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ORIGINAL ARTICLE
Year : 2020  |  Volume : 3  |  Issue : 2  |  Page : 59-62

Secondary Oral Anti-hyperglycemic Drugs Failure in Type 2 Diabetes Patients Infected with Hepatitis C Virus


1 Department of Endocrinology, University of Medicine 2, Yangon, Myanmar
2 Diabetes Center, Grand Hantha International Hospital, Yangon, Myanmar
3 Department of Medical Education Science and ICT, University of Public Health, Yangon, Myanmar

Correspondence Address:
Prof. Than Than Aye
No.18, Kan Street, Hlaing Township, Yangon 11051
Myanmar
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Source of Support: None, Conflict of Interest: None


DOI: 10.4103/jdep.jdep_6_19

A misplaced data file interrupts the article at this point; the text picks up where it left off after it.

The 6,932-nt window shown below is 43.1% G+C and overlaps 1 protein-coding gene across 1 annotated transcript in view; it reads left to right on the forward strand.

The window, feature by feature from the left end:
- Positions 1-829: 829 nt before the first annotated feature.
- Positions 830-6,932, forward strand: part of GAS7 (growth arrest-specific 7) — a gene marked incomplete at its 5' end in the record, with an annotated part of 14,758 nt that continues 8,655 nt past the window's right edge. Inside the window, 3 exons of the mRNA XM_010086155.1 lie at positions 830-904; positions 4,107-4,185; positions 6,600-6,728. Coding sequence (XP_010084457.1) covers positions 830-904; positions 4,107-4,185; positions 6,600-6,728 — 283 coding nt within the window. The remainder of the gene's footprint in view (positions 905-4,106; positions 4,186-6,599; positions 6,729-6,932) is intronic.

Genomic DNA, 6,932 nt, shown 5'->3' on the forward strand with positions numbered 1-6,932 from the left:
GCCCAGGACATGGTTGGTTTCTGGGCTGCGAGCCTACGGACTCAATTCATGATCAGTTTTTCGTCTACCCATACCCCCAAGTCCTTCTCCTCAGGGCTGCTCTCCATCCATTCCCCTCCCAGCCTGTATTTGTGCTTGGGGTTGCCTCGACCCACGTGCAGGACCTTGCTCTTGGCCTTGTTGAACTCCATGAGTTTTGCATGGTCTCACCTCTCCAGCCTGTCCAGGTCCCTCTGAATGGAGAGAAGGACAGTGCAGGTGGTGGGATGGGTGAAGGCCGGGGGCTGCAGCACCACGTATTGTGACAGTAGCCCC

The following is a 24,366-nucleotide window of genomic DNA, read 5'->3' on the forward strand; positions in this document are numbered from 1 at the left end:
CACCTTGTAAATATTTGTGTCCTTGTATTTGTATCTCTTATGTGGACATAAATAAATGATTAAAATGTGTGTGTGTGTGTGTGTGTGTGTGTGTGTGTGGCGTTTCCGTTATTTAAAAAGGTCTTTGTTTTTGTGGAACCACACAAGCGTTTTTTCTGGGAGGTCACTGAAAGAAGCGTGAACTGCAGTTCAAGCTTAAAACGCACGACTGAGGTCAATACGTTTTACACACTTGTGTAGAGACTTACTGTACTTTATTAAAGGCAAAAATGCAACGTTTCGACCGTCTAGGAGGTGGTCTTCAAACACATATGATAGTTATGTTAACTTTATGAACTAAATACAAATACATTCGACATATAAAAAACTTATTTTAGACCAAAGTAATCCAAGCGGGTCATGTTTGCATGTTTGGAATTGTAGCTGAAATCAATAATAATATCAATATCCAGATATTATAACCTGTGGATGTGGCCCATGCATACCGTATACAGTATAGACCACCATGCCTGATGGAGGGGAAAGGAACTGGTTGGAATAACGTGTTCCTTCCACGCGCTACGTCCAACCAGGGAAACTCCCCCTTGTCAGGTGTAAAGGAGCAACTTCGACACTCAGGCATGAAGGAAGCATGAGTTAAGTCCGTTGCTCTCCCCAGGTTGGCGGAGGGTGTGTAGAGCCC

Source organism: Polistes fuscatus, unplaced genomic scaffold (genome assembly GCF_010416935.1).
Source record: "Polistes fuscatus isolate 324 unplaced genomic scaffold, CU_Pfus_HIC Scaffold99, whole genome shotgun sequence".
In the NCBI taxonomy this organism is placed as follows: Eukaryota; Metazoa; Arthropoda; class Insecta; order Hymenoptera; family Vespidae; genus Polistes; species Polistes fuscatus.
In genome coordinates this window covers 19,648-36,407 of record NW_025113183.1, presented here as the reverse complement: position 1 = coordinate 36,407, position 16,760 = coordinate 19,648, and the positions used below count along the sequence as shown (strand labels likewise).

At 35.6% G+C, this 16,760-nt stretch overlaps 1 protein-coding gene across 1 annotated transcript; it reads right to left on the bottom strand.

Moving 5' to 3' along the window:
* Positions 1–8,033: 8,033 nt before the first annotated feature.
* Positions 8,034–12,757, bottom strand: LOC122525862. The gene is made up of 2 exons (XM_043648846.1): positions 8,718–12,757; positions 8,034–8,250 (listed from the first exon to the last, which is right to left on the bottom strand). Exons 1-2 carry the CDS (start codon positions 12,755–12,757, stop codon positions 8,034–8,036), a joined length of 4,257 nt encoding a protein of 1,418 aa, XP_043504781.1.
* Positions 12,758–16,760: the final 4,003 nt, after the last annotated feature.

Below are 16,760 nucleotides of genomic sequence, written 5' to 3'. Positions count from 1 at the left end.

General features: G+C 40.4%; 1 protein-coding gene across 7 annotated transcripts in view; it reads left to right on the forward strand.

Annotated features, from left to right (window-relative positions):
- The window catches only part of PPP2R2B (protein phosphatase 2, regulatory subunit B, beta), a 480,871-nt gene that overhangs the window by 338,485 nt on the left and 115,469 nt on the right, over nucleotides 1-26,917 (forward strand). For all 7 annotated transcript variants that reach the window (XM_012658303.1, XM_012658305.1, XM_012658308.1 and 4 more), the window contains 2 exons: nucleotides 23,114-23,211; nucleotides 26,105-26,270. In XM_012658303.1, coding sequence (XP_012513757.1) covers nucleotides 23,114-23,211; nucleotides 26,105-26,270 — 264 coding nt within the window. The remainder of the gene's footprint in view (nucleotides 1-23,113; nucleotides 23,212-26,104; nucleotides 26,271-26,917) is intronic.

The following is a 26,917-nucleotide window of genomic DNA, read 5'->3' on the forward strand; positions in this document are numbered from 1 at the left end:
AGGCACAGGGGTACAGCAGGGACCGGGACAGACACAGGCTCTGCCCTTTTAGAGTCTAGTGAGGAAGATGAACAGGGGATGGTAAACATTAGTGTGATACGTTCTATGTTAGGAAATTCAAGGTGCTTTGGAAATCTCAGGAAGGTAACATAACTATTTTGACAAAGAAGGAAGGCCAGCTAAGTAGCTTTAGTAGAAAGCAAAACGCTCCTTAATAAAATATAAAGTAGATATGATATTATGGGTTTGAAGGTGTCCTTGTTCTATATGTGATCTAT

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Background and Objective: Chronic hepatitis C infection can affect glycemic control in patients with diabetes mellitus (DM). This study was done to assess the influence of hepatitis C viral infection compared to hepatitis B viral infection and noninfected cases on the occurrence of secondary oral anti-hyperglycemic drugs (OADs) failure in type 2 diabetes mellitus (T2DM) patients. Patients and Methods: This prospective study was conducted on 1293 T2DM patients who had their hepatitis B and C status checked by the enzyme-linked immunosorbent assay method. Glycemic management was done according to the standard guidelines, and glycemic control was reviewed after 6 months of enrollment. Patients who had hemoglobin HbA1c >7.5% in spite of taking >75% of the maximum dosage of three OADs, that is, metformin, sulfonylurea, and thiazolidinediones were selected. Those who were already taking insulin therapy regardless of HbA1c were also considered as secondary OADs failure. The status of secondary OADs failure was analyzed in three groups: hepatitis C virus (HCV) positive, hepatitis B virus (HBV) positive, or noninfected patients. Results: Of selected 1293 cohorts, DM with HCV positive was 152 (11.7%), and DM with HBV positive was 111 (8.5%). Among 152 HCV-positive patients, secondary OADs failure was detected in 64 (42.1%), and in those with 111 HBV-positive patients, it was detected in 30 patients (27.02%), whereas it was 177 of 1030 noninfected patients (17.1%). Conclusion: Hepatitis C infection is more common than hepatitis B infection among diabetes patients. Secondary OADs failure is significantly associated with HCV-infected diabetes patients compared to other groups, and timely consideration of insulin initiation is important in these cases.


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